On April 17 and 19, the University’s chapter of Planned Parenthood Generation Action hosted a two-night film series entitled “Reproductive Justice at Home and Abroad.”
The organization, which is new to campus this term, was founded by Rachele Merliss ’19 and Celeste Smith ’19 in hopes of unifying students belonging to different clubs at the University that advocate for reproductive justice.
Merliss and Smith were initially inspired to found a Generation Action chapter at the University following the events of this year’s presidential election.
“We both went to the Women’s March in January and we were like ‘Now what do we do?’” Merliss said.
The pair realized that there were many students interested in reproductive justice, yet they were spread across several different groups on campus.
“There’s a lot of really amazing reproductive justice work happening on campus, but we saw that there was kind of a hole that hadn’t been filled yet, which is doing quick and effective actions to help the movement,” Merliss explained. “We got all of the email addresses [of people who were involved] from other leaders of different groups…. We had a meeting with them at the beginning of the semester, saying what can we do to help fill this niche, and they gave us all those peoples emails.”
“We’re basically trying to create little actions based on values like equal rights for people who are not cis male,” added Smith.
According to Merliss, the group has already hosted a variety of successful events such as petition signing, letter writing, and phone banking.
“We did a menstrual materials drive which was our first big event,” Merliss said. “It worked out really well because people who typically couldn’t be involved in this type of work were able to make a quick donation.”
The film series is the group’s latest attempt to bring people together to discuss issues surrounding women’s rights and abortion.
Merliss and Smith chose two films that depicted the continuing difficulties facing many women in the United States and around the world.
The first film, “Trapped,” focused on states such as Georgia and Alabama, where abortion is de facto outlawed. Merliss, a native of Nebraska, said the film hit especially close to home.
“I worked at our local Planned Parenthood,” Merliss recounted. “We got audited by the state when I was there because our governor desperately wants to shut us down. Every employee had to be interviewed and it was a huge deal. They came in and inspected everything and measured all the hallways. It took a couple weeks…. It just shows how much people will try to do to deny women’s reproductive rights.”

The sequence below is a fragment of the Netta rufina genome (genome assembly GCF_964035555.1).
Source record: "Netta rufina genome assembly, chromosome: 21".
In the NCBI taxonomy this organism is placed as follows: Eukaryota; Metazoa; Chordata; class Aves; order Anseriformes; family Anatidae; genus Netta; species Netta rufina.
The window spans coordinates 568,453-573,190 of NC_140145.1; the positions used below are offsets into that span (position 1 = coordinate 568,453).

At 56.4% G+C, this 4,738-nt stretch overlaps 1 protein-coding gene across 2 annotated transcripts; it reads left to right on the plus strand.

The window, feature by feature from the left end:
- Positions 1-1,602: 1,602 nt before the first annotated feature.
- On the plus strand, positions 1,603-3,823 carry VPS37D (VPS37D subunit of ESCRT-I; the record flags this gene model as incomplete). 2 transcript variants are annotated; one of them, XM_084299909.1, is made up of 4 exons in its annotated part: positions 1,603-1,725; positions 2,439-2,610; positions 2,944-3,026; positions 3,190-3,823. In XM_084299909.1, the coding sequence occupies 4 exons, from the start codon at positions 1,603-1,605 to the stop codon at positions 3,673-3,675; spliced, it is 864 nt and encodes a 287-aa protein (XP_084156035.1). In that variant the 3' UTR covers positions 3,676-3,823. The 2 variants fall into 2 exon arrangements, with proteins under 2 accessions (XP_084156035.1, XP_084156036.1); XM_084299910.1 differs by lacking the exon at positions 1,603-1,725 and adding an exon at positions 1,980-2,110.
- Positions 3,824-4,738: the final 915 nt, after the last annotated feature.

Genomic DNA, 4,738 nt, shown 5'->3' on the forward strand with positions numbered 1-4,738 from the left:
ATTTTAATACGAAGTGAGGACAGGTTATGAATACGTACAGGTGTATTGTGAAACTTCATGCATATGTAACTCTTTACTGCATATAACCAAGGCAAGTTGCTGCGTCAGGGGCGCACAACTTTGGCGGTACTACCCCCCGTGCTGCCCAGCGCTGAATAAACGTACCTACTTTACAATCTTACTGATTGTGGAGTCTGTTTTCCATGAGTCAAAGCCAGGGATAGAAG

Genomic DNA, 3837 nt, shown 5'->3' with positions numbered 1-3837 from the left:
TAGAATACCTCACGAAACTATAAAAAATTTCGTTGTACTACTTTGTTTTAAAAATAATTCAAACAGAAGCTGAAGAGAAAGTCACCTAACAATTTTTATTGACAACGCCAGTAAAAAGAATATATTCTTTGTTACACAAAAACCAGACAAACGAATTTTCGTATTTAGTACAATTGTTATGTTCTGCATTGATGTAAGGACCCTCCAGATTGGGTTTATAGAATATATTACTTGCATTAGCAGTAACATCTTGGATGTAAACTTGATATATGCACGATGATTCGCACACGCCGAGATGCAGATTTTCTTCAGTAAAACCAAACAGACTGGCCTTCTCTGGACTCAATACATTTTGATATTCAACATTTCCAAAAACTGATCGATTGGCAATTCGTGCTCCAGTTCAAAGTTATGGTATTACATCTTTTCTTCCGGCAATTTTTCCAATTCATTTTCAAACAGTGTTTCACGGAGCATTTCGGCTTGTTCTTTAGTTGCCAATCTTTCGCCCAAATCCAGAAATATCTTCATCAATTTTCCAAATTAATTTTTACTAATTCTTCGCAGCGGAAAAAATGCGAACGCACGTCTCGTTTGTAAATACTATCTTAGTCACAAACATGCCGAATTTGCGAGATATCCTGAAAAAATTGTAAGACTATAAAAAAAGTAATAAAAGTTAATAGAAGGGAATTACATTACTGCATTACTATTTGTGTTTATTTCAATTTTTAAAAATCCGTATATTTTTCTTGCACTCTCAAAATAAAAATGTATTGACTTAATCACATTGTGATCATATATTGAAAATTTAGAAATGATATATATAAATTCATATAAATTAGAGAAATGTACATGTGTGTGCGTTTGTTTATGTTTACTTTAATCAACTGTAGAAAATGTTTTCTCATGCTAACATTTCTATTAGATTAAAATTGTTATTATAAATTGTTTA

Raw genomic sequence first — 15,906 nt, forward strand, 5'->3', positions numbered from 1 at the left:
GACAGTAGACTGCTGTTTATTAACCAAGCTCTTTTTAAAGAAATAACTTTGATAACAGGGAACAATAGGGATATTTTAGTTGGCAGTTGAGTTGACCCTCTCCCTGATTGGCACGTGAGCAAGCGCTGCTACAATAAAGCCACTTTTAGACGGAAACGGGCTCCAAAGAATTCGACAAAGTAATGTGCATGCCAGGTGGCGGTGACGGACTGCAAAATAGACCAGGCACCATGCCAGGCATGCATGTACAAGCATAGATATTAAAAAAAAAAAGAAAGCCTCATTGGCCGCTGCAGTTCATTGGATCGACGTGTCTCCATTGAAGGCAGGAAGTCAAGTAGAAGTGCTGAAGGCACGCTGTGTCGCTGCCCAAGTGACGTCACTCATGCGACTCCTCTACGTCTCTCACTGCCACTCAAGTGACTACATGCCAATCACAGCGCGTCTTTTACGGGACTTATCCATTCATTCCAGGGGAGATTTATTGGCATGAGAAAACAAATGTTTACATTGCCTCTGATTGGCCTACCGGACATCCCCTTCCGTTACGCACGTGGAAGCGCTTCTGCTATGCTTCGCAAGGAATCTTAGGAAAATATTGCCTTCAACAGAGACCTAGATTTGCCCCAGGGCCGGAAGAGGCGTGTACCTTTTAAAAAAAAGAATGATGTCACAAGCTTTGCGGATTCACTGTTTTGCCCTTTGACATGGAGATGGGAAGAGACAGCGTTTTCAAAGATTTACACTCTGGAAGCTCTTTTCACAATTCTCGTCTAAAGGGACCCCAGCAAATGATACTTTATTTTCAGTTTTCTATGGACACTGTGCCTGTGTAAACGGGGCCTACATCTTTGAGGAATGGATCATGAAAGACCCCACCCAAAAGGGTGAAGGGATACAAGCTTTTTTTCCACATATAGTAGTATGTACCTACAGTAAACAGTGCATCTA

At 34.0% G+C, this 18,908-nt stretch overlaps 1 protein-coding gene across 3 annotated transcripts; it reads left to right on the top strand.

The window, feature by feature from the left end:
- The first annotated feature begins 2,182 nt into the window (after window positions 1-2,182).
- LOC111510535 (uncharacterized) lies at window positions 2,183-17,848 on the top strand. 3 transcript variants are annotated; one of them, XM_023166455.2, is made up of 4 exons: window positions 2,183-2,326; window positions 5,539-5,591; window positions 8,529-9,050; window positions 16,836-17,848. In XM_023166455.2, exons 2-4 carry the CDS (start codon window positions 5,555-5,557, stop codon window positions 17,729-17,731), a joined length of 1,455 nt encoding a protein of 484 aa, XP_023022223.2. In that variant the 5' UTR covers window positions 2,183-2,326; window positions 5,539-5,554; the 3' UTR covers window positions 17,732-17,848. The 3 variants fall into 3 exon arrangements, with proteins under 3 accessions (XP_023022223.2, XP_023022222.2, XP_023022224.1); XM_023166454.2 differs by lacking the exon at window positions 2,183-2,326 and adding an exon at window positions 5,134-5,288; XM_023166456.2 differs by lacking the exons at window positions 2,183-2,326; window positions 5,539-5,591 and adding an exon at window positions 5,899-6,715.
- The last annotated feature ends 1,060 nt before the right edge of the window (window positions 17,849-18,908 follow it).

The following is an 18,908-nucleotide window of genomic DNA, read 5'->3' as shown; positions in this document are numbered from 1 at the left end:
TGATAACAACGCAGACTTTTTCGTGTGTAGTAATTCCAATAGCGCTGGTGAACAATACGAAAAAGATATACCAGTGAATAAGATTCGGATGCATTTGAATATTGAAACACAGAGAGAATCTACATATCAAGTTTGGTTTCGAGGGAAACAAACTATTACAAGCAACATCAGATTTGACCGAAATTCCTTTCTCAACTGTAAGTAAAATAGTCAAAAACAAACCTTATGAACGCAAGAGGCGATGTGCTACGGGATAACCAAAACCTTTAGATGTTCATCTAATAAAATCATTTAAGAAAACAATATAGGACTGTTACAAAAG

The second film in the series, “El Salvador: From the Moment of Conception,” was a Spanish-language film about reproductive rights in El Salvador, a country in which abortion is completely outlawed by the Penal Code of 1973. When the code was revised in 1998, legislators removed all exceptions to the prohibition of abortions, even in cases where the mother’s life was in serious risk. The Salvadorian government takes the law so seriously that it often arrests women who have experienced miscarriages, under the allegation that those women had attempted to undergo an illegal abortion. This is what happened to Karina Clímaco in 2002, who was arrested for aggravated homicide following her miscarriage.
Like Clímaco, many Salvadorian mothers are extremely young, which means their pregnancies are considered especially high-risk. Though abortion is often the best option for these young women, they are actively discouraged from seeking illegal abortions through graphic and deeply disturbing propaganda. In one video, a doctor shows the audience a tiny model of a baby, which he claims resembles a fetus after twelve weeks. He says that if he were to attach a stethoscope to a woman’s stomach during an abortion, he could hear the baby scream. The woman showing the film to a young girl tells her that if she were to get an abortion, she could get gangrene, that her chances of getting breast cancer would rise exponentially, and that she would be committing a crime against God.
Merliss and Smith hope that these films will open a discussion about the work that needs to be done at home and abroad, as well as inspire students to get involved in whatever ways they can.
“This is one of the most important issues, and I hope we can get more people together to discuss reproductive justice,” Merliss concluded.